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One Bad Hire After Another

Lindsey Novak on

Q: I started a new business and had to hire several employees for varying jobs before I really knew what my all my needs would be. I knew I needed minimum wage employees, so I ran ads in my local area and I conducted the interviewing, which I didn't think was a big deal. I got a good response to the ads, so I know that was done correctly. I alone knew what I needed done and knew how to describe the various jobs. When I met with each applicant, I know I clearly described the job and made sure each person understood the duties, responsibilities and requirements. Some of the jobs required heavy lifting, so I informed all of each job's requirements.

When each person started, he or she seemed competent. Each worker was good in the beginning, but as a month or two went by, situations arose with each employee. The excuses were many. Suddenly, daycare became a problem and the employee (both moms and dads) would call and need time off without offering a set schedule as a resolution. Then there were sudden doctors appointments for themselves, their children and other family members, and health problems of their in-law problems, and court dates and having to go to the airport to pick up a visitor, repeated car accidents, and a list of other unforeseen events that destroyed their reliability. Then there were those I caught stealing -- money and petty cash included, inventory, office supplies and time. I even thought maybe one person was running her own business on her off-hours, but taking my office supplies home with her to run it.

And the problems didn't start until I started trusting them. Within three to six months, one after the other would leave with one-day's notice or no notice at all. When I called the missing employee, I got a dramatic story that after five to 10 minutes made me shout, "forget it" and hang up. I thought I was exact in everything I told them in the interviews, so I don't understand how I didn't see this behavior coming. I recognize bad people when I meet them. You need to warn people that when starting a business, hiring isn't easy. I don't know how I could be any more careful than I am.

A: Interviewing is far more than asking "yes" or "no" questions, having a friendly or authoritative conversation, and explaining instructions as if all the persons needs to know are the job details. There is also the "you" factor.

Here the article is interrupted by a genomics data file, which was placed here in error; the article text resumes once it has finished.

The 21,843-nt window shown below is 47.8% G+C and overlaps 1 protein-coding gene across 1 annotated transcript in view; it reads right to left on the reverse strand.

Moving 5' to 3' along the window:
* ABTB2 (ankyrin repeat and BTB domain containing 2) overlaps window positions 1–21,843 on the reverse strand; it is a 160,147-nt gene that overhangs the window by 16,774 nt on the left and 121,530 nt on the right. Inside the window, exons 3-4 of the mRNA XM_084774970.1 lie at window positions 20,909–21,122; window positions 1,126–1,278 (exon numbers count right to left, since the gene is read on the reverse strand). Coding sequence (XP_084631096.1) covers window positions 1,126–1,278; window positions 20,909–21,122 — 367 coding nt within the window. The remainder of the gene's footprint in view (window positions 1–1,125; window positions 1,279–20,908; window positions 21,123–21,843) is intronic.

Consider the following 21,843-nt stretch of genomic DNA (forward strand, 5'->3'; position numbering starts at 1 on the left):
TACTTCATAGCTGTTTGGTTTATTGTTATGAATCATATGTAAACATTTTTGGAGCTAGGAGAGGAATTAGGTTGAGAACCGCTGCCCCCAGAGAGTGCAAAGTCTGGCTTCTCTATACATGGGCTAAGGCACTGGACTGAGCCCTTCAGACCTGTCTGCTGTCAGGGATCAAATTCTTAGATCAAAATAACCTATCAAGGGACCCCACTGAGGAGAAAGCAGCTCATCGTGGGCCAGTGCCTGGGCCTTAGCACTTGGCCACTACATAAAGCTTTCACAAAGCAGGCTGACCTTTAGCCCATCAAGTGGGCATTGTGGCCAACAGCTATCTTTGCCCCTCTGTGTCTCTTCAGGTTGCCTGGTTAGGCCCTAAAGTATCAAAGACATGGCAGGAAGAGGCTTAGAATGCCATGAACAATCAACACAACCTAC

As a boss, personality makes a difference. Your mood and manner sets communication standards at work. If you're too casual, employees may not take your instructions seriously. If you're overly demanding or rough in your requests, your manner may drive employees away. Or you may be the visionary with little or no leadership skills. You may also lack insight and sensitivity for choosing the right people. To hire effectively, a person needs to be perceptive to see through a quagmire of various personalities, an ability you may not possess. Or, you may see the job as minimum wage, when in fact it's physically draining or grossly boring and one that many people find not worth their time.

Since you've has a series of bad hires, there is definitely a problem, but it's not clear whether it's your interviewing skills, the salary or hourly pay you've established for the jobs, your leadership and communication skills, or the breakdown of the job tasks apart from your abilities as a boss. It's easy to fix a lack of interviewing skills by contracting a human relations professional for future job interviews. You may also want to consult a business professional on the salaries or hourly pay assigned to each job. As you address each potential problem, the solutions may add to your front-end costs, but in the long run, you will save money with better employees, better skills, and better systems in place.

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Email LindseyNovak@yahoo.com with all your workplace experiences and questions. For more information, visit www.lindseyparkernovak.com and for past columns, see www.creators.com/read/At-Work-Lindsey-Novak. COPYRIGHT 2017 CREATORS.COM

 

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